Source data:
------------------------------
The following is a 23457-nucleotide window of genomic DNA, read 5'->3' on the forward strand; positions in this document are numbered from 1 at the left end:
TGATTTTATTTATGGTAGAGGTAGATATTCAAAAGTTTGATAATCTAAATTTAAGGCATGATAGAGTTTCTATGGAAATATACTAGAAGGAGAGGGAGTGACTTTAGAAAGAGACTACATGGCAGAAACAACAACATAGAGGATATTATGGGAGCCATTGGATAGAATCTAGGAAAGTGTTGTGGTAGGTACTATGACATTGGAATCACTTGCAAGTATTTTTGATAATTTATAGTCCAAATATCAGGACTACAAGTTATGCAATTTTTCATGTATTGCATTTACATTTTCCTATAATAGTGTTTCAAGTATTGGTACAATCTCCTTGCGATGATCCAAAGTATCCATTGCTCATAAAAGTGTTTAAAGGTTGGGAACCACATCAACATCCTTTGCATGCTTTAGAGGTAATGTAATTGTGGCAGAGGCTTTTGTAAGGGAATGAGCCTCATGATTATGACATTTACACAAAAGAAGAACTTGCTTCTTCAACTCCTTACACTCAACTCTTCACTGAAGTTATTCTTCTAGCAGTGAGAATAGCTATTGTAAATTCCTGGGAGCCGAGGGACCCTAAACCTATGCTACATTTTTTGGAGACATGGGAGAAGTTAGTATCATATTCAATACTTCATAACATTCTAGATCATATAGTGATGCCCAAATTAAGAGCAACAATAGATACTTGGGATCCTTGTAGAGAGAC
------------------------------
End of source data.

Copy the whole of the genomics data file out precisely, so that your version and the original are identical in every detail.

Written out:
The following is a 23457-nucleotide window of genomic DNA, read 5'->3' on the forward strand; positions in this document are numbered from 1 at the left end:
TGATTTTATTTATGGTAGAGGTAGATATTCAAAAGTTTGATAATCTAAATTTAAGGCATGATAGAGTTTCTATGGAAATATACTAGAAGGAGAGGGAGTGACTTTAGAAAGAGACTACATGGCAGAAACAACAACATAGAGGATATTATGGGAGCCATTGGATAGAATCTAGGAAAGTGTTGTGGTAGGTACTATGACATTGGAATCACTTGCAAGTATTTTTGATAATTTATAGTCCAAATATCAGGACTACAAGTTATGCAATTTTTCATGTATTGCATTTACATTTTCCTATAATAGTGTTTCAAGTATTGGTACAATCTCCTTGCGATGATCCAAAGTATCCATTGCTCATAAAAGTGTTTAAAGGTTGGGAACCACATCAACATCCTTTGCATGCTTTAGAGGTAATGTAATTGTGGCAGAGGCTTTTGTAAGGGAATGAGCCTCATGATTATGACATTTACACAAAAGAAGAACTTGCTTCTTCAACTCCTTACACTCAACTCTTCACTGAAGTTATTCTTCTAGCAGTGAGAATAGCTATTGTAAATTCCTGGGAGCCGAGGGACCCTAAACCTATGCTACATTTTTTGGAGACATGGGAGAAGTTAGTATCATATTCAATACTTCATAACATTCTAGATCATATAGTGATGCCCAAATTAAGAGCAACAATAGATACTTGGGATCCTTGTAGAGAGAC